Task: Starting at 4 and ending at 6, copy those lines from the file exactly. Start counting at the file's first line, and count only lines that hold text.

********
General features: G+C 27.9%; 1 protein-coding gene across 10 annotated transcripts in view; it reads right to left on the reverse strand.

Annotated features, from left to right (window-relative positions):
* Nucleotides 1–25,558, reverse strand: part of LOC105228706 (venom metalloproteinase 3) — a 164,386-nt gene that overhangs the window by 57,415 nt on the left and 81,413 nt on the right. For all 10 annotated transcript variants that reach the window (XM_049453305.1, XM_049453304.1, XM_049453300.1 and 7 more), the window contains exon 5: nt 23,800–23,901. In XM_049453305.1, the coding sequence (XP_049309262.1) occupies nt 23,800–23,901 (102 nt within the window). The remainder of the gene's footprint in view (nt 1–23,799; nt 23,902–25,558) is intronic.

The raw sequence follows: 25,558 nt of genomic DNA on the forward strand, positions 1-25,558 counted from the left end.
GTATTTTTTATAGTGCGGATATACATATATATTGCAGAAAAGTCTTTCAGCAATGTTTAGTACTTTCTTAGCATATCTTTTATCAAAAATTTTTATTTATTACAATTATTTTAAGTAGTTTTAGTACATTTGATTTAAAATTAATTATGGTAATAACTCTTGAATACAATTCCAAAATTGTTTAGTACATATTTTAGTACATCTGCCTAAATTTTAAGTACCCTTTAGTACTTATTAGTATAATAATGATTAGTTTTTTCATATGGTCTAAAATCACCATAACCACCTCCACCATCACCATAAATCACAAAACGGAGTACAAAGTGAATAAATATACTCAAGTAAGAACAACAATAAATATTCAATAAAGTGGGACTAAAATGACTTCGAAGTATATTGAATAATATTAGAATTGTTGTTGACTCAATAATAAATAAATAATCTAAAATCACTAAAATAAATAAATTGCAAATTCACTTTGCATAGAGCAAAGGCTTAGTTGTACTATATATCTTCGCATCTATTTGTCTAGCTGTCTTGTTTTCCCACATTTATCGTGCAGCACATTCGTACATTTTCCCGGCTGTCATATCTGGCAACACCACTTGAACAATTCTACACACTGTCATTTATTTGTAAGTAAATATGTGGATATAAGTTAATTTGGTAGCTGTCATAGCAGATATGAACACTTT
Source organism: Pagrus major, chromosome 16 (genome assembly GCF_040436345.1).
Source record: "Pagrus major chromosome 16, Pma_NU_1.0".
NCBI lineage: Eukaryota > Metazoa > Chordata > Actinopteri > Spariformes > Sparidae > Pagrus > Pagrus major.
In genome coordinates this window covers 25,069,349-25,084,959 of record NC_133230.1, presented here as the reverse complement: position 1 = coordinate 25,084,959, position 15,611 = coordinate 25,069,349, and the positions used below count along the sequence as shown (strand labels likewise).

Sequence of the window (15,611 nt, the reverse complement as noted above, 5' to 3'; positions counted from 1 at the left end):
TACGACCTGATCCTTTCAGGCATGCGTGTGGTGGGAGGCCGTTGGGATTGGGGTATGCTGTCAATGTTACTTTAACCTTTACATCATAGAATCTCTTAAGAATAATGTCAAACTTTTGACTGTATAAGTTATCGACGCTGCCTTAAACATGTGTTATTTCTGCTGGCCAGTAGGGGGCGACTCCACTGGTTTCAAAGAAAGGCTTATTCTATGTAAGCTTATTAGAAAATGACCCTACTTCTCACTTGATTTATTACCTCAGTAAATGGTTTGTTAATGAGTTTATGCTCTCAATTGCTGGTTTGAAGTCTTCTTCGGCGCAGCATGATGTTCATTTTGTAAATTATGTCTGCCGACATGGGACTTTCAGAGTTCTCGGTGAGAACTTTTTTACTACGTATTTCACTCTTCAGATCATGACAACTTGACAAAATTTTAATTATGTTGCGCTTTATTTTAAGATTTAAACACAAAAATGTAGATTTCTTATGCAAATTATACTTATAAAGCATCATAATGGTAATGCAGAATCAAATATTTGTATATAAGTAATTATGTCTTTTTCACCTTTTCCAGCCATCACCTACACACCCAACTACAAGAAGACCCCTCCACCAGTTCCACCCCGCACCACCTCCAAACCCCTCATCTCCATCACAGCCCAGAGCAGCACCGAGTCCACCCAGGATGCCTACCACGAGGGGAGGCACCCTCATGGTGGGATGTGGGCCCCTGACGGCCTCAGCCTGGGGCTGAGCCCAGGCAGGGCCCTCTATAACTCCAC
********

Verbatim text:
The raw sequence follows: 25,558 nt of genomic DNA on the forward strand, positions 1-25,558 counted from the left end.
GTATTTTTTATAGTGCGGATATACATATATATTGCAGAAAAGTCTTTCAGCAATGTTTAGTACTTTCTTAGCATATCTTTTATCAAAAATTTTTATTTATTACAATTATTTTAAGTAGTTTTAGTACATTTGATTTAAAATTAATTATGGTAATAACTCTTGAATACAATTCCAAAATTGTTTAGTACATATTTTAGTACATCTGCCTAAATTTTAAGTACCCTTTAGTACTTATTAGTATAATAATGATTAGTTTTTTCATATGGTCTAAAATCACCATAACCACCTCCACCATCACCATAAATCACAAAACGGAGTACAAAGTGAATAAATATACTCAAGTAAGAACAACAATAAATATTCAATAAAGTGGGACTAAAATGACTTCGAAGTATATTGAATAATATTAGAATTGTTGTTGACTCAATAATAAATAAATAATCTAAAATCACTAAAATAAATAAATTGCAAATTCACTTTGCATAGAGCAAAGGCTTAGTTGTACTATATATCTTCGCATCTATTTGTCTAGCTGTCTTGTTTTCCCACATTTATCGTGCAGCACATTCGTACATTTTCCCGGCTGTCATATCTGGCAACACCACTTGAACAATTCTACACACTGTCATTTATTTGTAAGTAAATATGTGGATATAAGTTAATTTGGTAGCTGTCATAGCAGATATGAACACTTT
Source organism: Pagrus major, chromosome 16 (genome assembly GCF_040436345.1).